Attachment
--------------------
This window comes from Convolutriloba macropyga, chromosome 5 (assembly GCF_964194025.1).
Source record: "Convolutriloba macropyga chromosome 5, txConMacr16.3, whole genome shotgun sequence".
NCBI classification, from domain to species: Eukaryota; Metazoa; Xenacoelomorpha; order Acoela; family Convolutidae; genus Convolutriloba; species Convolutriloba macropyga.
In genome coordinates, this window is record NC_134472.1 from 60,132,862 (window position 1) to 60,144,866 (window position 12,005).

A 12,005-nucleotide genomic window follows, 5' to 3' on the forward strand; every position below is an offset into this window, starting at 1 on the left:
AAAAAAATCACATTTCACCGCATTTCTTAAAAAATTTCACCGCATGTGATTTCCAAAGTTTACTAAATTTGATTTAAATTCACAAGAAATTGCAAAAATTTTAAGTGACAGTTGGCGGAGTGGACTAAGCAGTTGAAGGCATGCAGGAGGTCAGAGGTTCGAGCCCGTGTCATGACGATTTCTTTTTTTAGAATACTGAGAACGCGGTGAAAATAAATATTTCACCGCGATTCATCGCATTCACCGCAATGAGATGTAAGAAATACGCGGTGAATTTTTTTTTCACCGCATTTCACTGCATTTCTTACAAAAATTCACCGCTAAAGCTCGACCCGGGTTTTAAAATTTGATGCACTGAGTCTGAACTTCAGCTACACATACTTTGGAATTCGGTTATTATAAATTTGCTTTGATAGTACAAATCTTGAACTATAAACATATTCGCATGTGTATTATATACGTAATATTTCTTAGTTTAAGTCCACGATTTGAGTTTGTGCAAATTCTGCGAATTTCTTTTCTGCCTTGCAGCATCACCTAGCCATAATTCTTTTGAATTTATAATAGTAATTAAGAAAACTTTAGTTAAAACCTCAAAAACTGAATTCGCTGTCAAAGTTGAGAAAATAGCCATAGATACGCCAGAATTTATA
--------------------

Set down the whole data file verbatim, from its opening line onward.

This window comes from Convolutriloba macropyga, chromosome 5 (assembly GCF_964194025.1).
Source record: "Convolutriloba macropyga chromosome 5, txConMacr16.3, whole genome shotgun sequence".
NCBI classification, from domain to species: Eukaryota; Metazoa; Xenacoelomorpha; order Acoela; family Convolutidae; genus Convolutriloba; species Convolutriloba macropyga.
In genome coordinates, this window is record NC_134472.1 from 60,132,862 (window position 1) to 60,144,866 (window position 12,005).

A 12,005-nucleotide genomic window follows, 5' to 3' on the forward strand; every position below is an offset into this window, starting at 1 on the left:
AAAAAAATCACATTTCACCGCATTTCTTAAAAAATTTCACCGCATGTGATTTCCAAAGTTTACTAAATTTGATTTAAATTCACAAGAAATTGCAAAAATTTTAAGTGACAGTTGGCGGAGTGGACTAAGCAGTTGAAGGCATGCAGGAGGTCAGAGGTTCGAGCCCGTGTCATGACGATTTCTTTTTTTAGAATACTGAGAACGCGGTGAAAATAAATATTTCACCGCGATTCATCGCATTCACCGCAATGAGATGTAAGAAATACGCGGTGAATTTTTTTTTCACCGCATTTCACTGCATTTCTTACAAAAATTCACCGCTAAAGCTCGACCCGGGTTTTAAAATTTGATGCACTGAGTCTGAACTTCAGCTACACATACTTTGGAATTCGGTTATTATAAATTTGCTTTGATAGTACAAATCTTGAACTATAAACATATTCGCATGTGTATTATATACGTAATATTTCTTAGTTTAAGTCCACGATTTGAGTTTGTGCAAATTCTGCGAATTTCTTTTCTGCCTTGCAGCATCACCTAGCCATAATTCTTTTGAATTTATAATAGTAATTAAGAAAACTTTAGTTAAAACCTCAAAAACTGAATTCGCTGTCAAAGTTGAGAAAATAGCCATAGATACGCCAGAATTTATA